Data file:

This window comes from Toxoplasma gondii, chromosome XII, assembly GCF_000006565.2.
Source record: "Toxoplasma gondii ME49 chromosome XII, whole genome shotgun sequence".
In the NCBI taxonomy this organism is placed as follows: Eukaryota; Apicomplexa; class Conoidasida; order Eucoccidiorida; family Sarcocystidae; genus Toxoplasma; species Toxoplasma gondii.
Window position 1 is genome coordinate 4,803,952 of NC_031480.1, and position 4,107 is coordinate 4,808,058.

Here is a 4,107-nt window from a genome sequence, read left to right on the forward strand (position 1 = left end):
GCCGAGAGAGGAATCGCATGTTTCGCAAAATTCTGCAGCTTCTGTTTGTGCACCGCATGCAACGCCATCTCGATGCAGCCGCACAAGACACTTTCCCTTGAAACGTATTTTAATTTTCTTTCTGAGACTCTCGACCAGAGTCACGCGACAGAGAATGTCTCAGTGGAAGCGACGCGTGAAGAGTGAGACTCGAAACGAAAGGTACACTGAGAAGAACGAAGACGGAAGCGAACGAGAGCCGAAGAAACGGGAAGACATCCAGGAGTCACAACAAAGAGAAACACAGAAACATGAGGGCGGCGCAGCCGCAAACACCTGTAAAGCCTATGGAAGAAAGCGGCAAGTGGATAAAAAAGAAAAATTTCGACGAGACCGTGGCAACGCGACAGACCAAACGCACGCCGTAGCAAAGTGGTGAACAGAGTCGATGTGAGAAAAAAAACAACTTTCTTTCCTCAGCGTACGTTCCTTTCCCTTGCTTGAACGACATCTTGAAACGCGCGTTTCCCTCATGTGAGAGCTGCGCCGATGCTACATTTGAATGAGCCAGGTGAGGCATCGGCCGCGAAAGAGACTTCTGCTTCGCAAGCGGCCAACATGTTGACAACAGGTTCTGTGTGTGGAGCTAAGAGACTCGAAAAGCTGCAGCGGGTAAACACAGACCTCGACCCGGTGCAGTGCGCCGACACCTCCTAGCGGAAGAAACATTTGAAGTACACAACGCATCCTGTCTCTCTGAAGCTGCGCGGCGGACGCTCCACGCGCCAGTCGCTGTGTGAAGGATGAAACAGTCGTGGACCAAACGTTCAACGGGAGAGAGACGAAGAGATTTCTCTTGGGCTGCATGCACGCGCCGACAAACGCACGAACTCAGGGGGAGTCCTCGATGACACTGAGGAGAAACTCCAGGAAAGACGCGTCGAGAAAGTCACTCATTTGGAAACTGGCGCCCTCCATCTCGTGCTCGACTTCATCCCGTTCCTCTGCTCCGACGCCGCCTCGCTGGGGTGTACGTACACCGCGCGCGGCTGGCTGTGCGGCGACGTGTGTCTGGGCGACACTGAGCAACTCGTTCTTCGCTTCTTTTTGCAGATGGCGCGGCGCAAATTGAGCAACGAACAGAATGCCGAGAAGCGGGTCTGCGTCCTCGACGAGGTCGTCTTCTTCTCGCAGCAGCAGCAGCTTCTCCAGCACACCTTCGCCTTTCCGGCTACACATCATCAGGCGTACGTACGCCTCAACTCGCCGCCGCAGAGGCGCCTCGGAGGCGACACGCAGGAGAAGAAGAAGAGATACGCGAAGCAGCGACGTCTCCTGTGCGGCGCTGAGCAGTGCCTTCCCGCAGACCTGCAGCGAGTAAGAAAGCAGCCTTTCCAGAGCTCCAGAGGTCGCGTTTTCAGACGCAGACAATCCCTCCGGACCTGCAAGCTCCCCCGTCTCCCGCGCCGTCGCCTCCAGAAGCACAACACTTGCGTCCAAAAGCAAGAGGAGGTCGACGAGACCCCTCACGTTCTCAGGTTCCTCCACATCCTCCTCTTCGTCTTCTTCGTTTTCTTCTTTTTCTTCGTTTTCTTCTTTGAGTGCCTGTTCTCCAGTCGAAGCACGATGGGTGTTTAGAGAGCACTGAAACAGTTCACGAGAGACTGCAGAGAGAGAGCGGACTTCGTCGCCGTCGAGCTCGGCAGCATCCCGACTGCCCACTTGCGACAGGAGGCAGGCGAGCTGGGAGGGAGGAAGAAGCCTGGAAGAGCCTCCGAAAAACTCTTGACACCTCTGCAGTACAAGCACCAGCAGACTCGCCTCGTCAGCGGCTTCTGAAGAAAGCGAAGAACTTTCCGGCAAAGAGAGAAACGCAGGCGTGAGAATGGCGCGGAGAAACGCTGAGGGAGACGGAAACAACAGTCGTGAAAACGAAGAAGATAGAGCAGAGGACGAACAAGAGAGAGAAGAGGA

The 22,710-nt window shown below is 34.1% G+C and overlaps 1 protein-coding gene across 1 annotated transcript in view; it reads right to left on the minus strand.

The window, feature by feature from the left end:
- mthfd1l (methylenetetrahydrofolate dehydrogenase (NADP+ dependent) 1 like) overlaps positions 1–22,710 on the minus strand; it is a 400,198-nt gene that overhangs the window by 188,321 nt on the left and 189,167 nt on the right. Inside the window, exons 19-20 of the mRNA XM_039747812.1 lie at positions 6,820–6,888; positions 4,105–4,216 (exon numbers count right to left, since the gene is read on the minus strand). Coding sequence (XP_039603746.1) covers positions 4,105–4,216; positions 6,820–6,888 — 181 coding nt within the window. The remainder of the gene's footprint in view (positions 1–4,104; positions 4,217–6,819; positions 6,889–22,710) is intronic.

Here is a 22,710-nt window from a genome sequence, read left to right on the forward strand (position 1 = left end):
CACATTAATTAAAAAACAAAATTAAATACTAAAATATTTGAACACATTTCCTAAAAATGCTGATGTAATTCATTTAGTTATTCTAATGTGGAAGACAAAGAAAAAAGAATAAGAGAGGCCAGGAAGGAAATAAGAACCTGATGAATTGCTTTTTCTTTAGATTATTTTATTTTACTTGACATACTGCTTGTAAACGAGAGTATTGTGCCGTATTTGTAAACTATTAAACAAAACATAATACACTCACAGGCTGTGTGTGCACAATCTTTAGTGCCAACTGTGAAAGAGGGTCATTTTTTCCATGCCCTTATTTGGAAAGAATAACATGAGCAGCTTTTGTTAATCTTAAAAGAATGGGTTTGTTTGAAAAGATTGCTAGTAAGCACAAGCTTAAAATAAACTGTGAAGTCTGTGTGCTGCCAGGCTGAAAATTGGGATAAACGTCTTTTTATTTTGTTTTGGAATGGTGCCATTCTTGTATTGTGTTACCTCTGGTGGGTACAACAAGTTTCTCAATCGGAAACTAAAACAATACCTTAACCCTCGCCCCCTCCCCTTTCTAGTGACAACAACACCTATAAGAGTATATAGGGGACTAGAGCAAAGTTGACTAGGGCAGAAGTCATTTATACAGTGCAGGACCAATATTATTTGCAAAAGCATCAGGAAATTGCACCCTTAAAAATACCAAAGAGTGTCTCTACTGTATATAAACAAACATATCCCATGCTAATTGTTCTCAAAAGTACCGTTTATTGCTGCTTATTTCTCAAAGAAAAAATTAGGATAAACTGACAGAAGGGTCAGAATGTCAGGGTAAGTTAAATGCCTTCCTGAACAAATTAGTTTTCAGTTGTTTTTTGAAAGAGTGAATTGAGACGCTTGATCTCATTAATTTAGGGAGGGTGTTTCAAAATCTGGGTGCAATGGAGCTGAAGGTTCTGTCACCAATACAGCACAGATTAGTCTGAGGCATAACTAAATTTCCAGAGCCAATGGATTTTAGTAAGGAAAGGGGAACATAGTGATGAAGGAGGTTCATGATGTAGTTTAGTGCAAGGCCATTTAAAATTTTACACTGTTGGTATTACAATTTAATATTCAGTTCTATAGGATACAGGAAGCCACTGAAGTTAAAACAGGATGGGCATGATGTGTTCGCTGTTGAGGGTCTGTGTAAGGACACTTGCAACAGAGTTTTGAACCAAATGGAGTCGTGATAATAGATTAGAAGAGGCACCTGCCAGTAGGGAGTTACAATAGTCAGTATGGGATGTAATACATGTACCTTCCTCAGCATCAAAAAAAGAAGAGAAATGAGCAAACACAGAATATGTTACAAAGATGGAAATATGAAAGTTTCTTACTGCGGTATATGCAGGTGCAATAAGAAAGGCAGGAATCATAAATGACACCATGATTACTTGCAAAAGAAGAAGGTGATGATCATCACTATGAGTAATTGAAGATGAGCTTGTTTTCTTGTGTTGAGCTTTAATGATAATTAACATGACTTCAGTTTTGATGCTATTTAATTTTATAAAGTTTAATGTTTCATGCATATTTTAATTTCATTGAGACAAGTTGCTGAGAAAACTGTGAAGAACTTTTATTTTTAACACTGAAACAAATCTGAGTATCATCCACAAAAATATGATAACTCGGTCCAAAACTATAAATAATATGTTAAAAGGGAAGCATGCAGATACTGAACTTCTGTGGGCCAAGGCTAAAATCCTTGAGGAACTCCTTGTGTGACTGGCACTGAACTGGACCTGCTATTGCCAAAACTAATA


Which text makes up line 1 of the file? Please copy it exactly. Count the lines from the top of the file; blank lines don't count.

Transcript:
This window comes from Toxoplasma gondii, chromosome XII, assembly GCF_000006565.2.